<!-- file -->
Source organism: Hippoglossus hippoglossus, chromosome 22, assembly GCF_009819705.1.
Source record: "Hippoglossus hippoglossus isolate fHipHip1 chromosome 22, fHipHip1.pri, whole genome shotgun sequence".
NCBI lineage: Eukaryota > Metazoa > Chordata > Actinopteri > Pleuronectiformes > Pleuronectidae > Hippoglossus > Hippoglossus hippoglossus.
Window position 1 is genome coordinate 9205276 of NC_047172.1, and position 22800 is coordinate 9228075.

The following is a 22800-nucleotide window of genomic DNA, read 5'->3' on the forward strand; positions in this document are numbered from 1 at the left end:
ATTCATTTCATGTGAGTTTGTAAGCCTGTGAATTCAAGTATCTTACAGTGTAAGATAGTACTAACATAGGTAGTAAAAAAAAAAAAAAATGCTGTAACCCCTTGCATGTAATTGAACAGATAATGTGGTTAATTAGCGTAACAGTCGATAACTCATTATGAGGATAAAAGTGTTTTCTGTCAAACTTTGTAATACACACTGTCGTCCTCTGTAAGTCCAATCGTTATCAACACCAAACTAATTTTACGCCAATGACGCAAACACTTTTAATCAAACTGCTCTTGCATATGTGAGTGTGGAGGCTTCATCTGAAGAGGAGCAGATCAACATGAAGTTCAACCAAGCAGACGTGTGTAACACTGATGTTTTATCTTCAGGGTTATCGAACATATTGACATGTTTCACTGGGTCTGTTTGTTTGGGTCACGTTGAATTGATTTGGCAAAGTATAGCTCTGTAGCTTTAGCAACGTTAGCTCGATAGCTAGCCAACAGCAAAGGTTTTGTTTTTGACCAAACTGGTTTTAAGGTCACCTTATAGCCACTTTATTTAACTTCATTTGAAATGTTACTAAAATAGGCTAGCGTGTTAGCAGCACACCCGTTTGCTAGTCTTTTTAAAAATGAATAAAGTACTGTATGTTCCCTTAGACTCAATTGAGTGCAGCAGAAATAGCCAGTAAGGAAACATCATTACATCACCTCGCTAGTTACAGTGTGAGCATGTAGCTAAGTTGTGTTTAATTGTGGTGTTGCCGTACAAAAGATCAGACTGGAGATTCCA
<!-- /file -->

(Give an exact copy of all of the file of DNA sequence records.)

Source organism: Hippoglossus hippoglossus, chromosome 22, assembly GCF_009819705.1.
Source record: "Hippoglossus hippoglossus isolate fHipHip1 chromosome 22, fHipHip1.pri, whole genome shotgun sequence".
NCBI lineage: Eukaryota > Metazoa > Chordata > Actinopteri > Pleuronectiformes > Pleuronectidae > Hippoglossus > Hippoglossus hippoglossus.
Window position 1 is genome coordinate 9205276 of NC_047172.1, and position 22800 is coordinate 9228075.

The following is a 22800-nucleotide window of genomic DNA, read 5'->3' on the forward strand; positions in this document are numbered from 1 at the left end:
ATTCATTTCATGTGAGTTTGTAAGCCTGTGAATTCAAGTATCTTACAGTGTAAGATAGTACTAACATAGGTAGTAAAAAAAAAAAAAAATGCTGTAACCCCTTGCATGTAATTGAACAGATAATGTGGTTAATTAGCGTAACAGTCGATAACTCATTATGAGGATAAAAGTGTTTTCTGTCAAACTTTGTAATACACACTGTCGTCCTCTGTAAGTCCAATCGTTATCAACACCAAACTAATTTTACGCCAATGACGCAAACACTTTTAATCAAACTGCTCTTGCATATGTGAGTGTGGAGGCTTCATCTGAAGAGGAGCAGATCAACATGAAGTTCAACCAAGCAGACGTGTGTAACACTGATGTTTTATCTTCAGGGTTATCGAACATATTGACATGTTTCACTGGGTCTGTTTGTTTGGGTCACGTTGAATTGATTTGGCAAAGTATAGCTCTGTAGCTTTAGCAACGTTAGCTCGATAGCTAGCCAACAGCAAAGGTTTTGTTTTTGACCAAACTGGTTTTAAGGTCACCTTATAGCCACTTTATTTAACTTCATTTGAAATGTTACTAAAATAGGCTAGCGTGTTAGCAGCACACCCGTTTGCTAGTCTTTTTAAAAATGAATAAAGTACTGTATGTTCCCTTAGACTCAATTGAGTGCAGCAGAAATAGCCAGTAAGGAAACATCATTACATCACCTCGCTAGTTACAGTGTGAGCATGTAGCTAAGTTGTGTTTAATTGTGGTGTTGCCGTACAAAAGATCAGACTGGAGATTCCA